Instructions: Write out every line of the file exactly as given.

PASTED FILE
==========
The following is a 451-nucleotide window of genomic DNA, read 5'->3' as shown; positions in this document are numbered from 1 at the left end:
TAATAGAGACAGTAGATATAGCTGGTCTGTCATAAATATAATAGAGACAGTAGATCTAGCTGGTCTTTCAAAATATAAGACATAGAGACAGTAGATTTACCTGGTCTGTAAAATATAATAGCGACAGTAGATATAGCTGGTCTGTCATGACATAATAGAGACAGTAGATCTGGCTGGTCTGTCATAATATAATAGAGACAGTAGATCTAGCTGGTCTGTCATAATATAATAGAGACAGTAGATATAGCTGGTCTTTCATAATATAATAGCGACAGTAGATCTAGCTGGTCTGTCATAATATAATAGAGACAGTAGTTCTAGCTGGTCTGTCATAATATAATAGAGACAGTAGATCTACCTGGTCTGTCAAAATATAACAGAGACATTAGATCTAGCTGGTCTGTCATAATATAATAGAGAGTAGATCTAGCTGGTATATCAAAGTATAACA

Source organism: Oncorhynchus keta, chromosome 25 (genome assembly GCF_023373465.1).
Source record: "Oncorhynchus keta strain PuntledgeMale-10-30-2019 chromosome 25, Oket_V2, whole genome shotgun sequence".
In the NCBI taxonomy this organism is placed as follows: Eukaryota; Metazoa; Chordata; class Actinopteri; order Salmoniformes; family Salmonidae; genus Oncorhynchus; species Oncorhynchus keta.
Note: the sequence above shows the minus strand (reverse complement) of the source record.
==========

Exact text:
The following is a 451-nucleotide window of genomic DNA, read 5'->3' as shown; positions in this document are numbered from 1 at the left end:
TAATAGAGACAGTAGATATAGCTGGTCTGTCATAAATATAATAGAGACAGTAGATCTAGCTGGTCTTTCAAAATATAAGACATAGAGACAGTAGATTTACCTGGTCTGTAAAATATAATAGCGACAGTAGATATAGCTGGTCTGTCATGACATAATAGAGACAGTAGATCTGGCTGGTCTGTCATAATATAATAGAGACAGTAGATCTAGCTGGTCTGTCATAATATAATAGAGACAGTAGATATAGCTGGTCTTTCATAATATAATAGCGACAGTAGATCTAGCTGGTCTGTCATAATATAATAGAGACAGTAGTTCTAGCTGGTCTGTCATAATATAATAGAGACAGTAGATCTACCTGGTCTGTCAAAATATAACAGAGACATTAGATCTAGCTGGTCTGTCATAATATAATAGAGAGTAGATCTAGCTGGTATATCAAAGTATAACA

Source organism: Oncorhynchus keta, chromosome 25 (genome assembly GCF_023373465.1).
Source record: "Oncorhynchus keta strain PuntledgeMale-10-30-2019 chromosome 25, Oket_V2, whole genome shotgun sequence".
In the NCBI taxonomy this organism is placed as follows: Eukaryota; Metazoa; Chordata; class Actinopteri; order Salmoniformes; family Salmonidae; genus Oncorhynchus; species Oncorhynchus keta.
Note: the sequence above shows the minus strand (reverse complement) of the source record.